Edith Maude Murphy wrote 72 pages of daily diary entries while traveling from her home in Lincoln County, Nebraska, to Kansas and Colorado from June 25, 1907-August 13, 1907. She accompanied her aunt and uncle, Maude and Edward Murphy, and her cousins Myrtle, Bertha, Fulton, Milton, and Nevah (or Nivah). She titled her diary "A Trip to the Middle West."
In her first entry, Murphy commented on the family's traveling wagon, which was driven by two ponies, and their supplies, which included a tent, cooking utensils, clothing, and food. Throughout the diary, she described towns in southwest Nebraska, northwest Kansas, and central Colorado, sometimes mentioning interactions with local residents. The Murphy family occasionally met with acquaintances or relatives such as Joe Murphy, who joined them for part of the trip. While heading west, the Murphys followed the Rock Island Railroad and other railroad lines, and Edith often made observations about the weather and scenery. She collected rocks and Native American artifacts. In her entry of July 4, she discussed Independence Day celebrations in Goodland, Kansas, and the increased police presence. The party neared Pike's Peak on July 10 and ascended the mountain on July 19. On July 27, Murphy noted her birthday and resolved to maintain her dignity despite aging. The Murphys remained near Colorado Springs for several days in mid- to late July, and returned home by way of northeast Colorado. Edith reached home on August 13.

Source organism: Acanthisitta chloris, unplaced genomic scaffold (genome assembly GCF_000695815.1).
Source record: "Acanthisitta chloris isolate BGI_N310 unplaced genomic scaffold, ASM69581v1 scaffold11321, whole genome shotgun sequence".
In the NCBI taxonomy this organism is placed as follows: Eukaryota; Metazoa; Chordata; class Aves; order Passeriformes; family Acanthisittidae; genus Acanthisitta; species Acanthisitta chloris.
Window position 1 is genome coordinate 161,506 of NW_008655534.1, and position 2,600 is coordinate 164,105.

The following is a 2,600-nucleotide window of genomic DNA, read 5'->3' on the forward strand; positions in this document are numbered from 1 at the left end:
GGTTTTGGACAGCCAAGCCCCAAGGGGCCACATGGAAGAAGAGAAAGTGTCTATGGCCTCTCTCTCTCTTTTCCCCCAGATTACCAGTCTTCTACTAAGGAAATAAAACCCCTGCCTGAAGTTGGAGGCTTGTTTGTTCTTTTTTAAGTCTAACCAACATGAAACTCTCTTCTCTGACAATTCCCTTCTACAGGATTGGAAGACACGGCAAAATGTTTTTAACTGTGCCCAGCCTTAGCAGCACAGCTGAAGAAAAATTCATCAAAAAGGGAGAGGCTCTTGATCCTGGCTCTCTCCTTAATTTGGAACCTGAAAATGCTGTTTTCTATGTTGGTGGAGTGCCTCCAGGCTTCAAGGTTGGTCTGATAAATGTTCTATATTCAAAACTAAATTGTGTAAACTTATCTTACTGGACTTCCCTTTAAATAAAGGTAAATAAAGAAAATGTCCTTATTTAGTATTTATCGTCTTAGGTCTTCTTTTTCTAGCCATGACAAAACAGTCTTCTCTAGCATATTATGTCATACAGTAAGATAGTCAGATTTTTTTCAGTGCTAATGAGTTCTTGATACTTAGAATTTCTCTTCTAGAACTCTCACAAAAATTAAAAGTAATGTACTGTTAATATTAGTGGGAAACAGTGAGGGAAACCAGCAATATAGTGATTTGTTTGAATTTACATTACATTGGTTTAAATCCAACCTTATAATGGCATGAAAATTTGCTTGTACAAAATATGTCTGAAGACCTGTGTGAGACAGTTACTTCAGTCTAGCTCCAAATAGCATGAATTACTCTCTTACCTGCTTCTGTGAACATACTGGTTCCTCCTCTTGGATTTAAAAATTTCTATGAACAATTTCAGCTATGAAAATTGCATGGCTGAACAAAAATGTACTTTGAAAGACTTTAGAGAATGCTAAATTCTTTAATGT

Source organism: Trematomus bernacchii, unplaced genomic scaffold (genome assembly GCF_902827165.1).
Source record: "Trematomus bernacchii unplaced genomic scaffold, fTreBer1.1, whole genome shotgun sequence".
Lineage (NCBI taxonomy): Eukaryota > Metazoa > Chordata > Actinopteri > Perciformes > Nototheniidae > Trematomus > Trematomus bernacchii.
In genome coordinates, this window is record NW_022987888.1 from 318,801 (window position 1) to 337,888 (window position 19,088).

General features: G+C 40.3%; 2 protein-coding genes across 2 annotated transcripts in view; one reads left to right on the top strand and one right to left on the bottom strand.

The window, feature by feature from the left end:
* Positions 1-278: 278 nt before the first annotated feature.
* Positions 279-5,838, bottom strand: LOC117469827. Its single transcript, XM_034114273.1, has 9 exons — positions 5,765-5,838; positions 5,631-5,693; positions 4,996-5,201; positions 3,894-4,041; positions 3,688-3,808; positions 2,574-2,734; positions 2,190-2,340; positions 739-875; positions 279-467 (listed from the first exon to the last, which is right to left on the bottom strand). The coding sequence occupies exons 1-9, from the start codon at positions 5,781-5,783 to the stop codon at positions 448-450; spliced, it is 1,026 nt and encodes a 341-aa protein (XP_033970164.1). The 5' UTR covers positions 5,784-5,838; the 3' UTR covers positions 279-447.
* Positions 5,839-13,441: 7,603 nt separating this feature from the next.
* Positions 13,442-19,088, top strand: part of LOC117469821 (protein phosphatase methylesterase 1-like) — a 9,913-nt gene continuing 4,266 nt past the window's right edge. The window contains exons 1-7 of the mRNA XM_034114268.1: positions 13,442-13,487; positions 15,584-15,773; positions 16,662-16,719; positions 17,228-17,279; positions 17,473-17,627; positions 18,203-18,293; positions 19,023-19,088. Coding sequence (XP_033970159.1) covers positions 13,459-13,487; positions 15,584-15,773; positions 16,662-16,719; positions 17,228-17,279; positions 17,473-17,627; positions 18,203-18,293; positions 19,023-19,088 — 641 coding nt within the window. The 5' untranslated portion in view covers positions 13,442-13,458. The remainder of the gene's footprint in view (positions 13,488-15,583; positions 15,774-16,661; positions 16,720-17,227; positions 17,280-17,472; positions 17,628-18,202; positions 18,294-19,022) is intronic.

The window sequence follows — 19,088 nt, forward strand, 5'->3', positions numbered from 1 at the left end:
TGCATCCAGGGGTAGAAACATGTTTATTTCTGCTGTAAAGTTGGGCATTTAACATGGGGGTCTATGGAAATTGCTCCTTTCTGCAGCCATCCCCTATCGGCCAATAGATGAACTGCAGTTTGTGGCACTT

The final 2 pages contain signatures by May Gustafson and Edith Maude Murphy, various scribbles, and a brief poem. The volume was originally intended as a "Local Medical Examiner's Record" for the "Supreme Tent Knights of the Maccabees O.T.W."